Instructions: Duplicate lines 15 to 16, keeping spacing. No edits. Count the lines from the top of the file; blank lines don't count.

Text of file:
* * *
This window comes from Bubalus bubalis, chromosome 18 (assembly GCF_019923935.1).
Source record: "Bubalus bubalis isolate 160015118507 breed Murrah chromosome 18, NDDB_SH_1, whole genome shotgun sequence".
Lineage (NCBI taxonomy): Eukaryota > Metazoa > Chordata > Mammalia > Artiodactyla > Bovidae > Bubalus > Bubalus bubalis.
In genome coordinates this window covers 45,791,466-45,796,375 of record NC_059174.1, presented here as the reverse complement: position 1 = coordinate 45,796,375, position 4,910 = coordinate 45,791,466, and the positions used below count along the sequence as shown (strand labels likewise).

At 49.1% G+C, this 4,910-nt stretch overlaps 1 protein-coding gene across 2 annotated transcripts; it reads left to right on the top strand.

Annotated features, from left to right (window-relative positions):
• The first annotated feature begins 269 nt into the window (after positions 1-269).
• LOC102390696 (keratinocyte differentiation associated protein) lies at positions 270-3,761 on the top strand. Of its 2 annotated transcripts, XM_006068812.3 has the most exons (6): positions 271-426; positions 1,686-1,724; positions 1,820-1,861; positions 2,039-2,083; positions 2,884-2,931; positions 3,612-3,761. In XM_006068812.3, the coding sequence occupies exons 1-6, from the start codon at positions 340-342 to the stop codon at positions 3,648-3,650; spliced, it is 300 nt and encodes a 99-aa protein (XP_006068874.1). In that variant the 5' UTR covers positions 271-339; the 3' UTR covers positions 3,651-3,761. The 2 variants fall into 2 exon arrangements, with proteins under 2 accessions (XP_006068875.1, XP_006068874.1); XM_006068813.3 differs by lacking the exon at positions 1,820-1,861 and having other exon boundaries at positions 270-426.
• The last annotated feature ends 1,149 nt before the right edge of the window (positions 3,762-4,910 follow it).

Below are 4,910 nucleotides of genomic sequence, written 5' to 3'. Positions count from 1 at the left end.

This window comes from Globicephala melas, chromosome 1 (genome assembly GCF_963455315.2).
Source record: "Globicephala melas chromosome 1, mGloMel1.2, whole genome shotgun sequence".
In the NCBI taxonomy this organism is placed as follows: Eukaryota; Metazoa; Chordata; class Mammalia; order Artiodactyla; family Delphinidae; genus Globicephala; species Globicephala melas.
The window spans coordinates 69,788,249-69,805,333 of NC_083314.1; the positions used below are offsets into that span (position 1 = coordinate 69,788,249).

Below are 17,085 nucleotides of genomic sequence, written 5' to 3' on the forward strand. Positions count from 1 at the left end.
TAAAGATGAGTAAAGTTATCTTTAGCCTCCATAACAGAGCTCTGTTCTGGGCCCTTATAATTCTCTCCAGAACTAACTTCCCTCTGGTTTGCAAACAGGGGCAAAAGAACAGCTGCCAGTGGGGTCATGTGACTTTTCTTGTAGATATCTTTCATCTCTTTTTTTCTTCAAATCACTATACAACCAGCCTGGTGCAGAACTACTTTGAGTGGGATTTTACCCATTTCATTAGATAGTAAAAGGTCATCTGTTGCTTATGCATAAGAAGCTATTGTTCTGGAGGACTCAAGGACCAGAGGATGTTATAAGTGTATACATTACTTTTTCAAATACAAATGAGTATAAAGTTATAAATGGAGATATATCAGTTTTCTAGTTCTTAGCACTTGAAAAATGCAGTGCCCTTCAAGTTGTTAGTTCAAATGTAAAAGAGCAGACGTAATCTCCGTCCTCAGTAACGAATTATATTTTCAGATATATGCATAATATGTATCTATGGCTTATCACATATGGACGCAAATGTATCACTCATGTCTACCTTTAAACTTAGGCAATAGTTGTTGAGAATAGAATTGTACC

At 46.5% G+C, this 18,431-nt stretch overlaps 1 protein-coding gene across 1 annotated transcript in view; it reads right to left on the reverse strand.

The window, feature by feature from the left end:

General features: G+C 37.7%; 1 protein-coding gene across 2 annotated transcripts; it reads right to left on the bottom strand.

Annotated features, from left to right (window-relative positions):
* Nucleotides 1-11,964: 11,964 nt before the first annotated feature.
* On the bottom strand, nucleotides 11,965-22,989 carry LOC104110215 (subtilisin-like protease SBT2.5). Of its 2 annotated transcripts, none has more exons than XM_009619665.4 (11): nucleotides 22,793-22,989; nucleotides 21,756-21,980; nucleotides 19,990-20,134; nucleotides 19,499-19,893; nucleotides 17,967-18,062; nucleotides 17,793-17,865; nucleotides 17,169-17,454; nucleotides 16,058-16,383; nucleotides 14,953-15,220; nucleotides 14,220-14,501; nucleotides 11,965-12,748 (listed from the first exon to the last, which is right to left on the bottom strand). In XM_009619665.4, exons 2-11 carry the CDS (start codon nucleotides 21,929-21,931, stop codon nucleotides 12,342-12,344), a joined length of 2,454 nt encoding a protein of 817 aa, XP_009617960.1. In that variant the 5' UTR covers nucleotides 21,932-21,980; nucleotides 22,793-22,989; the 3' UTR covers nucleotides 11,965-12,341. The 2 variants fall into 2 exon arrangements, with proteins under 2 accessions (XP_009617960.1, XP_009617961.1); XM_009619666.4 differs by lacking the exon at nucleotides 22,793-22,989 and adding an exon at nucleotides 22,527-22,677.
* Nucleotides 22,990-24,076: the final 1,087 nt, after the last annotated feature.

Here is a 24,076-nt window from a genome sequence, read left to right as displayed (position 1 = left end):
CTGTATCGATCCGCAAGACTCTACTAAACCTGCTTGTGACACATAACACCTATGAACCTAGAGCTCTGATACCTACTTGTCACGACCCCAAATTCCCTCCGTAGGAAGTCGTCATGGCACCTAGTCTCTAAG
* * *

Below are 17,085 nucleotides of genomic sequence, written 5' to 3' on the forward strand. Positions count from 1 at the left end.
TAAAGATGAGTAAAGTTATCTTTAGCCTCCATAACAGAGCTCTGTTCTGGGCCCTTATAATTCTCTCCAGAACTAACTTCCCTCTGGTTTGCAAACAGGGGCAAAAGAACAGCTGCCAGTGGGGTCATGTGACTTTTCTTGTAGATATCTTTCATCTCTTTTTTTCTTCAAATCACTATACAACCAGCCTGGTGCAGAACTACTTTGAGTGGGATTTTACCCATTTCATTAGATAGTAAAAGGTCATCTGTTGCTTATGCATAAGAAGCTATTGTTCTGGAGGACTCAAGGACCAGAGGATGTTATAAGTGTATACATTACTTTTTCAAATACAAATGAGTATAAAGTTATAAATGGAGATATATCAGTTTTCTAGTTCTTAGCACTTGAAAAATGCAGTGCCCTTCAAGTTGTTAGTTCAAATGTAAAAGAGCAGACGTAATCTCCGTCCTCAGTAACGAATTATATTTTCAGATATATGCATAATATGTATCTATGGCTTATCACATATGGACGCAAATGTATCACTCATGTCTACCTTTAAACTTAGGCAATAGTTGTTGAGAATAGAATTGTACC